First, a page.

Then this morning, we get the story that a US HFT oil trader was fined $903,176 for deliberate manipulation. Are the US and UK joining forces and preparing an attack on oil speculators, who have driven the price up to such dangerous levels, levels which analysts cannot justify? That would certainly put an interesting twist on matters as we approach the critical mass 110 level. Moves above 110 have coincided with heavy drawdowns in equities the past two years, -20% in 2011 and -10% in 2012 (see chart).
Tuesday, July 23, 2013
Everyone's Gone to the Moon
Yesterday's headline read, "Dealbreaker reports that an unnamed BMO analyst is leaving the firm for the opportunity of a lifetime. Dear Colleagues (he writes), it is with sadness that I am emailing you to say farewell on my final day here at BMO. However, it is with great pride and excitement that I am able to announce my future plans. Just this week, I was informed that I was selected from among tens of thousands of applicants to participate in a highly experimental civilian travel program coordinated by NASA and the U.S. government. In September I will pack my bags for Florida where I will begin a one-year training program, which will culminate in a six-month trip to the International Space Station." "To the Moon, Alice," to quote that great American economist Jackie Gleason; and that is what yesterday's trading action felt like - that everyone had gone to the moon.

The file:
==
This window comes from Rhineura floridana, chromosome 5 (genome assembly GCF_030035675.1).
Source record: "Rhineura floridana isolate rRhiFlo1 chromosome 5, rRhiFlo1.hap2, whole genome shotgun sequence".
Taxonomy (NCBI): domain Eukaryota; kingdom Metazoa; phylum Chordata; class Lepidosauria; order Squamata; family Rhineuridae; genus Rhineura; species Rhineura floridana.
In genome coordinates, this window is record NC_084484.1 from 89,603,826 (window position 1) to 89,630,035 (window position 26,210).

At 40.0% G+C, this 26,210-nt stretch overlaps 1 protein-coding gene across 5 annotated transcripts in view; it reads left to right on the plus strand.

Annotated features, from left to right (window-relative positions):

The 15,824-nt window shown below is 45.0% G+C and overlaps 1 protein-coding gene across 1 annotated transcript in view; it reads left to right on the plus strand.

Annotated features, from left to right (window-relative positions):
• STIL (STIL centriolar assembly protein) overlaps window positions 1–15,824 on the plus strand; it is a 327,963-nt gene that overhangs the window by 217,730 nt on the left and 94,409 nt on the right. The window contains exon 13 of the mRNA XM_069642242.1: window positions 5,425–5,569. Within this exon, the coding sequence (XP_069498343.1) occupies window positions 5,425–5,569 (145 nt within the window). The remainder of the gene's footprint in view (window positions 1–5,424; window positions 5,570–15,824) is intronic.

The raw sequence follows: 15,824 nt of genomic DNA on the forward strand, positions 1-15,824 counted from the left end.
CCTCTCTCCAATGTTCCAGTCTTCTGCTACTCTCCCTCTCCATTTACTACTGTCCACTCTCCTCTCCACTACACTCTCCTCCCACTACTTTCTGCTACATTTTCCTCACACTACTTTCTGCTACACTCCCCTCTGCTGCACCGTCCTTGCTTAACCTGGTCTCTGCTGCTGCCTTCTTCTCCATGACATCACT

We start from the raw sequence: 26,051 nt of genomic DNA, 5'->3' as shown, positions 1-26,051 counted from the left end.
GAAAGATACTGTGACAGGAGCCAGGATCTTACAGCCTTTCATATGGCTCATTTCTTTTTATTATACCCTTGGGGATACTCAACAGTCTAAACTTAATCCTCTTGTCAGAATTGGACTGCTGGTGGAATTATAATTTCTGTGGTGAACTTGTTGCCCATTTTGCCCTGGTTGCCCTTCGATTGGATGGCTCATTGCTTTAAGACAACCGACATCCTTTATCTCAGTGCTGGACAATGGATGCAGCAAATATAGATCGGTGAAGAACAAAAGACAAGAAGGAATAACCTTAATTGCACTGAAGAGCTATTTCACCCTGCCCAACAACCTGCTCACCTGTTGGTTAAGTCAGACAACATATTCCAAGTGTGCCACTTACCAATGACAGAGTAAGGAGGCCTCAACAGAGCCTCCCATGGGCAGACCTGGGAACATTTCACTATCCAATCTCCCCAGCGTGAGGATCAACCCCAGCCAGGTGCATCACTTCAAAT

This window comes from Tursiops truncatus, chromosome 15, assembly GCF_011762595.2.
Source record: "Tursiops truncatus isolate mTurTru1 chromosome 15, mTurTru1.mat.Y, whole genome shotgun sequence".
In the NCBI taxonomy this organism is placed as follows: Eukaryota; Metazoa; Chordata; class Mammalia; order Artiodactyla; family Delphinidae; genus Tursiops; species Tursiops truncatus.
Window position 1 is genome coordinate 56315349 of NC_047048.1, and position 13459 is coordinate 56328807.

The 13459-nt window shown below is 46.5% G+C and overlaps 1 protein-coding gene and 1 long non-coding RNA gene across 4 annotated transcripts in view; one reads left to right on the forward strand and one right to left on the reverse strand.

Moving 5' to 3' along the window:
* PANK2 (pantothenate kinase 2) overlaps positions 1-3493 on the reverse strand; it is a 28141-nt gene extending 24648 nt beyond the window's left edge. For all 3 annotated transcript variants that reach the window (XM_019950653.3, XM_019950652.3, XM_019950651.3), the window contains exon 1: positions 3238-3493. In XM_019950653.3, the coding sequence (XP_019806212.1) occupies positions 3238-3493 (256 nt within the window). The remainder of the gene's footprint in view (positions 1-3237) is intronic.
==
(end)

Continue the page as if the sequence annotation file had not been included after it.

Obviously, there isn't much to say about Monday's trading other than the only way to make money was to erect a "toll gate" at last Friday's closing price (1692.09) and collect a toll every time the S&P 500 (^INX) (SPX/1695.53) crossed that flat-line because it crossed it a baker's dozen of some 13 times. The session was punctuated by the revelation that more money flowed into equity centric ETFs this month than in any month in the past five years. That caused Jason Goepfert, of the must have Sentimentrader.com organization, to write, "The Liquidity Premium for the S&P 500 (10-day average) just entered extreme territory, suggesting that investors have become more comfortable holding individual stocks instead of the 'safety' of the exchange-traded fund. Past corrections have usually seen the 5-day average hit an extreme, then the 10-day, then finally the 21-day. The latter isn't yet at an extreme, so it's something to watch for in the coming weeks (see chart)."